Sidyma (Lycia) 5 Dodurga - Σίδυμα

Σίδυμα - Sidyma, Hellenistic to Late Antique settlement in Lycia, SW Turkey
Hits: 5
Works: 4
Latitude: 36.410700
Longitude: 29.192800
Confidence: High

Greek name: Σίδυμα
Place ID: 364292USid
Time period: HRL
Region: Lycia
Country: Turkey
Department:
Mod: Dodurga

- Pleiades
- DARE

Search for inscriptions mentioning Sidyma (Σιδυ...) in the PHI Epigraphy database.

Modern Description: About 14 km NW of Xanthos, high up on Mt. Cragus. First mentioned in the 1st c. B.C. (by Alexander Polyhistor). No Lycian inscription has been found there; and the extant remains are of the Roman period. The name, however, appears ancient, and there are some indications of an earlier city on the site. The ruins lie in a valley at the foot of a steep hill, at whose base is a stretch of 'cyclopean'; wall containing a gate; this appears to have defended a city on the hill, though the summit now carries nothing beyond the remnants of a Byzantine fortification. The known coinage seems to be confined to a single specimen of League type (2d-1st c. B.C.). The city flourished in a modest way under the Empire, but was never important. It is related that when the emperor Marcian, then still only a simple soldier, was at Sidyma, a portent revealed his future elevation to the purple. Later, the bishop of Sidyma ranked tenth under the metropolitan of Myra.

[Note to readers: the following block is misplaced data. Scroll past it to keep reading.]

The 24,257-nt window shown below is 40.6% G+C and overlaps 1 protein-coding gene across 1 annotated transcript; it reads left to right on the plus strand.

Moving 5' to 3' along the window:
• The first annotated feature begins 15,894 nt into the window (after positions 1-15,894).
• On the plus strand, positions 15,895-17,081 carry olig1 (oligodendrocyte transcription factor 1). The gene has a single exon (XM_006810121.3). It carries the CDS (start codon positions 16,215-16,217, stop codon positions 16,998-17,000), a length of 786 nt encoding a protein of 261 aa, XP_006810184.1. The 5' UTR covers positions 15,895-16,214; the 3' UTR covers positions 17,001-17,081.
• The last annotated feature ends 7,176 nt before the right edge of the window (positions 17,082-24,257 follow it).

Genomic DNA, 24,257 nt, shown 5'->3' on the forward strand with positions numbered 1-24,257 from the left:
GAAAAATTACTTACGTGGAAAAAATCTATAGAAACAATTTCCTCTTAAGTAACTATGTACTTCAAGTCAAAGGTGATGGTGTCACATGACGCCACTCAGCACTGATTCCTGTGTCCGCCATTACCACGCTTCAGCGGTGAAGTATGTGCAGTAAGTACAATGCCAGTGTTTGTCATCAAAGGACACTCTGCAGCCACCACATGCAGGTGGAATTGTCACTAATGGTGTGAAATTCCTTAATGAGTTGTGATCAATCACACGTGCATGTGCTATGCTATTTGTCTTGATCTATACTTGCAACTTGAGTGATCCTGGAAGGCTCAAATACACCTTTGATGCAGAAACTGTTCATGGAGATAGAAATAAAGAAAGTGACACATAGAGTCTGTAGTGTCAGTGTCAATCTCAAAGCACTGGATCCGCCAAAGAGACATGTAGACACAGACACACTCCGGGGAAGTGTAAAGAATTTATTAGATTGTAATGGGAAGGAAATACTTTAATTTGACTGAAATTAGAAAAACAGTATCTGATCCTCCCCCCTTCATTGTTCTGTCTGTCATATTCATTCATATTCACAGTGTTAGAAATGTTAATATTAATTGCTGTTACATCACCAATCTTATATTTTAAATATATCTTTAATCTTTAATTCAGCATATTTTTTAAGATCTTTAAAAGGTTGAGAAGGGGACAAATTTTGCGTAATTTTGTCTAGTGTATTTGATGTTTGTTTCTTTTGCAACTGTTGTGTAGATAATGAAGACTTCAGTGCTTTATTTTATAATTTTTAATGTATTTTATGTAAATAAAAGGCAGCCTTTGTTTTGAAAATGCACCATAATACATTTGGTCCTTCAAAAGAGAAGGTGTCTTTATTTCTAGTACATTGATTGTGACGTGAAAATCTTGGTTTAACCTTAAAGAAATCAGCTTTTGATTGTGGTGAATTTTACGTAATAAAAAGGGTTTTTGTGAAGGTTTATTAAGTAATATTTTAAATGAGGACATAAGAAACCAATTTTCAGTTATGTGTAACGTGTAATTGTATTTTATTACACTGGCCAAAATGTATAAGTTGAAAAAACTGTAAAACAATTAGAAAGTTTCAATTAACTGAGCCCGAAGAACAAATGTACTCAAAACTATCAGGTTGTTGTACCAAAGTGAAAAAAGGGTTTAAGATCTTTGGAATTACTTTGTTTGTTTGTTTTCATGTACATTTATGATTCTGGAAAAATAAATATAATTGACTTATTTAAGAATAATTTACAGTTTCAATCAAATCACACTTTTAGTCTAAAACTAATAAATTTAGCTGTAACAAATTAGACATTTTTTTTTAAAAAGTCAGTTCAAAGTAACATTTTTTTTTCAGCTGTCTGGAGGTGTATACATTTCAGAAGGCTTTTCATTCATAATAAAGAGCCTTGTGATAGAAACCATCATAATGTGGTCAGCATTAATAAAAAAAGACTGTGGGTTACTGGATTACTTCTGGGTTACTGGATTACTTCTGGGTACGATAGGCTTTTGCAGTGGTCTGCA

The ruins include a number of buildings of good Roman work, among them a small Temple of the Augusti and a columned stoa, but none stands to any considerable height. The theater mentioned by Fellows is now in wretched condition. The inscriptions record a gymnasium and baths, but these have not been identified. Nothing is known of games at Sidyma, nor does the city possess a stadium. Tombs are numerous, including 'Gothic'; sarcophagi, temple tombs and other built tombs, and some plain rock-cut chamber tombs. The more impressive Lycian rock tombs familiar on other sites are totally lacking.
The port of Sidyma, named apparently Calabatia, lay on the coast to the W at the foot of a steep valley which seems to be that called by Strabo (665) 'the valley Chimaira,'; associated with the legend of Bellerophon. (O. E. BEAN)

Info: Princeton Encyclopedia

(Princeton Encyclopedia of Classical Sites, from Perseus Project)


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Author, Title Text Type Date Full Category Language

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